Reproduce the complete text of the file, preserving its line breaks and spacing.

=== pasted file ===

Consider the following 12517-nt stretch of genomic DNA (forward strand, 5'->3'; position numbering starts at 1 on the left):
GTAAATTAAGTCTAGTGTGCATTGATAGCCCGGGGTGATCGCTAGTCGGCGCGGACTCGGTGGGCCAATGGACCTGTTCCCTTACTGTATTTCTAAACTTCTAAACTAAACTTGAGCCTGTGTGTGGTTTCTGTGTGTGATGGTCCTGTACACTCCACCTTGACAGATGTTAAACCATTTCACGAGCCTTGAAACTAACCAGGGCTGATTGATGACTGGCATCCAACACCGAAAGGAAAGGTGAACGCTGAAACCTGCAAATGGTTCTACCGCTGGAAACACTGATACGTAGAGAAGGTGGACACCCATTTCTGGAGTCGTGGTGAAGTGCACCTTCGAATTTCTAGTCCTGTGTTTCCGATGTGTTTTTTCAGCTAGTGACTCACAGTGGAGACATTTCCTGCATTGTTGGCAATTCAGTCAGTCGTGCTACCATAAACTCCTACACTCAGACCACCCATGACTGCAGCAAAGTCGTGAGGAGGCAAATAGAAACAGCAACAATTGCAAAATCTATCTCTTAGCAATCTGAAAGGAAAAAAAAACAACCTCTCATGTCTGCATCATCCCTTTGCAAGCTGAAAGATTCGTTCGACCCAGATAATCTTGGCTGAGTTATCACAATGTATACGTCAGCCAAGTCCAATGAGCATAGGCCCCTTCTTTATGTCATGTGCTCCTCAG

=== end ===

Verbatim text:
Consider the following 12517-nt stretch of genomic DNA (forward strand, 5'->3'; position numbering starts at 1 on the left):
GTAAATTAAGTCTAGTGTGCATTGATAGCCCGGGGTGATCGCTAGTCGGCGCGGACTCGGTGGGCCAATGGACCTGTTCCCTTACTGTATTTCTAAACTTCTAAACTAAACTTGAGCCTGTGTGTGGTTTCTGTGTGTGATGGTCCTGTACACTCCACCTTGACAGATGTTAAACCATTTCACGAGCCTTGAAACTAACCAGGGCTGATTGATGACTGGCATCCAACACCGAAAGGAAAGGTGAACGCTGAAACCTGCAAATGGTTCTACCGCTGGAAACACTGATACGTAGAGAAGGTGGACACCCATTTCTGGAGTCGTGGTGAAGTGCACCTTCGAATTTCTAGTCCTGTGTTTCCGATGTGTTTTTTCAGCTAGTGACTCACAGTGGAGACATTTCCTGCATTGTTGGCAATTCAGTCAGTCGTGCTACCATAAACTCCTACACTCAGACCACCCATGACTGCAGCAAAGTCGTGAGGAGGCAAATAGAAACAGCAACAATTGCAAAATCTATCTCTTAGCAATCTGAAAGGAAAAAAAAACAACCTCTCATGTCTGCATCATCCCTTTGCAAGCTGAAAGATTCGTTCGACCCAGATAATCTTGGCTGAGTTATCACAATGTATACGTCAGCCAAGTCCAATGAGCATAGGCCCCTTCTTTATGTCATGTGCTCCTCAG